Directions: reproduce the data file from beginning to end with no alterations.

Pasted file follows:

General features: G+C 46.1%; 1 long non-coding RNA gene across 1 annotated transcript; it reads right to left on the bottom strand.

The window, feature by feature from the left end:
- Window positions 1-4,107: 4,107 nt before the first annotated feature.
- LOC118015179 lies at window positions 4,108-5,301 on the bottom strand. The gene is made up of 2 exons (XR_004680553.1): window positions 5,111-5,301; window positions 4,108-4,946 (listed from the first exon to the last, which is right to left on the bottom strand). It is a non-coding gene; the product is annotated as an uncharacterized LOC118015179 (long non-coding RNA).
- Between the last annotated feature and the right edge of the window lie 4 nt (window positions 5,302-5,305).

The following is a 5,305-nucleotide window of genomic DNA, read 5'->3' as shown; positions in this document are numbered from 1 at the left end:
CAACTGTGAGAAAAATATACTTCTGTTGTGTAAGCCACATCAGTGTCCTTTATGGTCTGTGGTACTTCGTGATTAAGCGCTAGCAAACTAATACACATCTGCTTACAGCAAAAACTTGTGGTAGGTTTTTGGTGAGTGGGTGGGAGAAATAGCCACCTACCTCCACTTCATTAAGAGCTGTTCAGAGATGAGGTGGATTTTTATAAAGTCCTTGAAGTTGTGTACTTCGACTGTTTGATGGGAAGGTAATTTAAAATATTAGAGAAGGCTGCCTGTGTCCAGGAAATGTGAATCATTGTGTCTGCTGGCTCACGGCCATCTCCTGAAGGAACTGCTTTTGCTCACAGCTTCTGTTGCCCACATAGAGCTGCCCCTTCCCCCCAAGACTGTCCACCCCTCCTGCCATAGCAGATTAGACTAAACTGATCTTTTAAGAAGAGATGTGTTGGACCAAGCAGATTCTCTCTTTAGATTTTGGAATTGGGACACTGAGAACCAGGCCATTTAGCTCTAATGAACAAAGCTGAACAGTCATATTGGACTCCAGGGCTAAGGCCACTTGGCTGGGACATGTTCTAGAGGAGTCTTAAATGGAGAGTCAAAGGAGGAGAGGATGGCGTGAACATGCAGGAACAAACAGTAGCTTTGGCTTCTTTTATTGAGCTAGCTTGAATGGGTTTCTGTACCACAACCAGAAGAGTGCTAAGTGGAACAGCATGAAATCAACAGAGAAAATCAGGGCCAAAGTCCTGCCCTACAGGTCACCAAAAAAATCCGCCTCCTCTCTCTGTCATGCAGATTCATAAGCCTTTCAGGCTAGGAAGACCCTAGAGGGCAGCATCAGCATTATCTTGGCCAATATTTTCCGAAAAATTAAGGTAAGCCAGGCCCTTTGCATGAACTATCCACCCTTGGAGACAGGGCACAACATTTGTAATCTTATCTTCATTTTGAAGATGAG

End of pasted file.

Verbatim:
General features: G+C 46.1%; 1 long non-coding RNA gene across 1 annotated transcript; it reads right to left on the bottom strand.

The window, feature by feature from the left end:
- Window positions 1-4,107: 4,107 nt before the first annotated feature.
- LOC118015179 lies at window positions 4,108-5,301 on the bottom strand. The gene is made up of 2 exons (XR_004680553.1): window positions 5,111-5,301; window positions 4,108-4,946 (listed from the first exon to the last, which is right to left on the bottom strand). It is a non-coding gene; the product is annotated as an uncharacterized LOC118015179 (long non-coding RNA).
- Between the last annotated feature and the right edge of the window lie 4 nt (window positions 5,302-5,305).

The following is a 5,305-nucleotide window of genomic DNA, read 5'->3' as shown; positions in this document are numbered from 1 at the left end:
CAACTGTGAGAAAAATATACTTCTGTTGTGTAAGCCACATCAGTGTCCTTTATGGTCTGTGGTACTTCGTGATTAAGCGCTAGCAAACTAATACACATCTGCTTACAGCAAAAACTTGTGGTAGGTTTTTGGTGAGTGGGTGGGAGAAATAGCCACCTACCTCCACTTCATTAAGAGCTGTTCAGAGATGAGGTGGATTTTTATAAAGTCCTTGAAGTTGTGTACTTCGACTGTTTGATGGGAAGGTAATTTAAAATATTAGAGAAGGCTGCCTGTGTCCAGGAAATGTGAATCATTGTGTCTGCTGGCTCACGGCCATCTCCTGAAGGAACTGCTTTTGCTCACAGCTTCTGTTGCCCACATAGAGCTGCCCCTTCCCCCCAAGACTGTCCACCCCTCCTGCCATAGCAGATTAGACTAAACTGATCTTTTAAGAAGAGATGTGTTGGACCAAGCAGATTCTCTCTTTAGATTTTGGAATTGGGACACTGAGAACCAGGCCATTTAGCTCTAATGAACAAAGCTGAACAGTCATATTGGACTCCAGGGCTAAGGCCACTTGGCTGGGACATGTTCTAGAGGAGTCTTAAATGGAGAGTCAAAGGAGGAGAGGATGGCGTGAACATGCAGGAACAAACAGTAGCTTTGGCTTCTTTTATTGAGCTAGCTTGAATGGGTTTCTGTACCACAACCAGAAGAGTGCTAAGTGGAACAGCATGAAATCAACAGAGAAAATCAGGGCCAAAGTCCTGCCCTACAGGTCACCAAAAAAATCCGCCTCCTCTCTCTGTCATGCAGATTCATAAGCCTTTCAGGCTAGGAAGACCCTAGAGGGCAGCATCAGCATTATCTTGGCCAATATTTTCCGAAAAATTAAGGTAAGCCAGGCCCTTTGCATGAACTATCCACCCTTGGAGACAGGGCACAACATTTGTAATCTTATCTTCATTTTGAAGATGAG